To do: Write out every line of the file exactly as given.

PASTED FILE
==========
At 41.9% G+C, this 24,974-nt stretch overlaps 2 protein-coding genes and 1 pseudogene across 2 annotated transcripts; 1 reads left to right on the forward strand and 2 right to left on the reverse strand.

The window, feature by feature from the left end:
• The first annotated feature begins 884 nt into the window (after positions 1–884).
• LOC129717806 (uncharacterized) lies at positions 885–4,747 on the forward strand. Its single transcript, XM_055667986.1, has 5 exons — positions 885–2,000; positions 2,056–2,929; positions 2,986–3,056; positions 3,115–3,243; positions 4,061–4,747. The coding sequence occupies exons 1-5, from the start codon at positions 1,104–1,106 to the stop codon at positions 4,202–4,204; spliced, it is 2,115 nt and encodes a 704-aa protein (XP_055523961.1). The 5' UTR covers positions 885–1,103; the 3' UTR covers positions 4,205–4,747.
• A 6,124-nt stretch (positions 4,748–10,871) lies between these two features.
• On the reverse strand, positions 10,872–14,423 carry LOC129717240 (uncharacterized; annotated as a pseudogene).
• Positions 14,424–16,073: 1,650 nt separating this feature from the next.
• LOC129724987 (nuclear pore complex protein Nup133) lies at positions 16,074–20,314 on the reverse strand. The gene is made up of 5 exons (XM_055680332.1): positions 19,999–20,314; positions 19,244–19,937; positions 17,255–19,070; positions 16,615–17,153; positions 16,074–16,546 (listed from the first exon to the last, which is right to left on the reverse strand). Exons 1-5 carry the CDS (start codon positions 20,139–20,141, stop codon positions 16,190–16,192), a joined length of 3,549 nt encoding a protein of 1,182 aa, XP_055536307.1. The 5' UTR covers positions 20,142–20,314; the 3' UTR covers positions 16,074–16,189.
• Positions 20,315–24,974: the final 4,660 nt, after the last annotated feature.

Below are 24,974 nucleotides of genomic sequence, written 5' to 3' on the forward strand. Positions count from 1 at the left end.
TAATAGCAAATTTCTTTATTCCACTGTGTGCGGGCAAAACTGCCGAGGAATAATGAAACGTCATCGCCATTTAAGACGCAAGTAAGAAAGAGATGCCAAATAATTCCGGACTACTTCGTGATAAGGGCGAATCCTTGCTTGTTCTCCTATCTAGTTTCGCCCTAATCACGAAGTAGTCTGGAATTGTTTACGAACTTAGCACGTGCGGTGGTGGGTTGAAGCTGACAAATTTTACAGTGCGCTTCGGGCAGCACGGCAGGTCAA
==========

At 41.9% G+C, this 24,974-nt stretch overlaps 2 protein-coding genes and 1 pseudogene across 2 annotated transcripts; 1 reads left to right on the forward strand and 2 right to left on the reverse strand.

The window, feature by feature from the left end:
• The first annotated feature begins 884 nt into the window (after positions 1–884).
• LOC129717806 (uncharacterized) lies at positions 885–4,747 on the forward strand. Its single transcript, XM_055667986.1, has 5 exons — positions 885–2,000; positions 2,056–2,929; positions 2,986–3,056; positions 3,115–3,243; positions 4,061–4,747. The coding sequence occupies exons 1-5, from the start codon at positions 1,104–1,106 to the stop codon at positions 4,202–4,204; spliced, it is 2,115 nt and encodes a 704-aa protein (XP_055523961.1). The 5' UTR covers positions 885–1,103; the 3' UTR covers positions 4,205–4,747.
• A 6,124-nt stretch (positions 4,748–10,871) lies between these two features.
• On the reverse strand, positions 10,872–14,423 carry LOC129717240 (uncharacterized; annotated as a pseudogene).
• Positions 14,424–16,073: 1,650 nt separating this feature from the next.
• LOC129724987 (nuclear pore complex protein Nup133) lies at positions 16,074–20,314 on the reverse strand. The gene is made up of 5 exons (XM_055680332.1): positions 19,999–20,314; positions 19,244–19,937; positions 17,255–19,070; positions 16,615–17,153; positions 16,074–16,546 (listed from the first exon to the last, which is right to left on the reverse strand). Exons 1-5 carry the CDS (start codon positions 20,139–20,141, stop codon positions 16,190–16,192), a joined length of 3,549 nt encoding a protein of 1,182 aa, XP_055536307.1. The 5' UTR covers positions 20,142–20,314; the 3' UTR covers positions 16,074–16,189.
• Positions 20,315–24,974: the final 4,660 nt, after the last annotated feature.

Below are 24,974 nucleotides of genomic sequence, written 5' to 3' on the forward strand. Positions count from 1 at the left end.
TAATAGCAAATTTCTTTATTCCACTGTGTGCGGGCAAAACTGCCGAGGAATAATGAAACGTCATCGCCATTTAAGACGCAAGTAAGAAAGAGATGCCAAATAATTCCGGACTACTTCGTGATAAGGGCGAATCCTTGCTTGTTCTCCTATCTAGTTTCGCCCTAATCACGAAGTAGTCTGGAATTGTTTACGAACTTAGCACGTGCGGTGGTGGGTTGAAGCTGACAAATTTTACAGTGCGCTTCGGGCAGCACGGCAGGTCAA